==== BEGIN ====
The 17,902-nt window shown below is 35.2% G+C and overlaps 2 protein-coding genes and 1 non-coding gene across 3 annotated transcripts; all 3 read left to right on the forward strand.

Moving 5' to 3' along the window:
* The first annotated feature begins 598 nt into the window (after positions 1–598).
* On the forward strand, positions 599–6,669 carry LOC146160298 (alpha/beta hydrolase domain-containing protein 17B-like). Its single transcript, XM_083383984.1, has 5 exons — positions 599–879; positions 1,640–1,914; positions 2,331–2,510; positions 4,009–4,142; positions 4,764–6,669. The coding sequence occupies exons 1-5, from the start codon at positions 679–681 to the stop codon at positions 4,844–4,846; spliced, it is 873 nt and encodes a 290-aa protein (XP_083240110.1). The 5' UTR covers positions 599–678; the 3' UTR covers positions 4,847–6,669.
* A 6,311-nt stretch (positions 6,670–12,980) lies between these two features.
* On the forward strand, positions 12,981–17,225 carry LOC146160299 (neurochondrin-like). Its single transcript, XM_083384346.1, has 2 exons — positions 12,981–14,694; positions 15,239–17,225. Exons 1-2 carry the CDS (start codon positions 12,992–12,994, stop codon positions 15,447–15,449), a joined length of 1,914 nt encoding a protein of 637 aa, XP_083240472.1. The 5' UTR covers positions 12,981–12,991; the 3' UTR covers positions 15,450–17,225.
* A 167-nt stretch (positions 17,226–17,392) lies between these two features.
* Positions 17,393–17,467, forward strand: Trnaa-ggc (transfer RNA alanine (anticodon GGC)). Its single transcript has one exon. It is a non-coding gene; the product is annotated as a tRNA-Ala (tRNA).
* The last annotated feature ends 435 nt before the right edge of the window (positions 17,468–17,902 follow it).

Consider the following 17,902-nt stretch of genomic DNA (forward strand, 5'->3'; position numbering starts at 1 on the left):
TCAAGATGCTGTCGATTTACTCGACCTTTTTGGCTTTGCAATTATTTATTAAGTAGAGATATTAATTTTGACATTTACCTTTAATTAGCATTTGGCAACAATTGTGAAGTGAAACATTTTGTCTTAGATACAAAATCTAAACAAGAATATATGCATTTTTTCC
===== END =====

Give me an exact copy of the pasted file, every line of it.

The 17,902-nt window shown below is 35.2% G+C and overlaps 2 protein-coding genes and 1 non-coding gene across 3 annotated transcripts; all 3 read left to right on the forward strand.

Moving 5' to 3' along the window:
* The first annotated feature begins 598 nt into the window (after positions 1–598).
* On the forward strand, positions 599–6,669 carry LOC146160298 (alpha/beta hydrolase domain-containing protein 17B-like). Its single transcript, XM_083383984.1, has 5 exons — positions 599–879; positions 1,640–1,914; positions 2,331–2,510; positions 4,009–4,142; positions 4,764–6,669. The coding sequence occupies exons 1-5, from the start codon at positions 679–681 to the stop codon at positions 4,844–4,846; spliced, it is 873 nt and encodes a 290-aa protein (XP_083240110.1). The 5' UTR covers positions 599–678; the 3' UTR covers positions 4,847–6,669.
* A 6,311-nt stretch (positions 6,670–12,980) lies between these two features.
* On the forward strand, positions 12,981–17,225 carry LOC146160299 (neurochondrin-like). Its single transcript, XM_083384346.1, has 2 exons — positions 12,981–14,694; positions 15,239–17,225. Exons 1-2 carry the CDS (start codon positions 12,992–12,994, stop codon positions 15,447–15,449), a joined length of 1,914 nt encoding a protein of 637 aa, XP_083240472.1. The 5' UTR covers positions 12,981–12,991; the 3' UTR covers positions 15,450–17,225.
* A 167-nt stretch (positions 17,226–17,392) lies between these two features.
* Positions 17,393–17,467, forward strand: Trnaa-ggc (transfer RNA alanine (anticodon GGC)). Its single transcript has one exon. It is a non-coding gene; the product is annotated as a tRNA-Ala (tRNA).
* The last annotated feature ends 435 nt before the right edge of the window (positions 17,468–17,902 follow it).

Consider the following 17,902-nt stretch of genomic DNA (forward strand, 5'->3'; position numbering starts at 1 on the left):
TCAAGATGCTGTCGATTTACTCGACCTTTTTGGCTTTGCAATTATTTATTAAGTAGAGATATTAATTTTGACATTTACCTTTAATTAGCATTTGGCAACAATTGTGAAGTGAAACATTTTGTCTTAGATACAAAATCTAAACAAGAATATATGCATTTTTTCC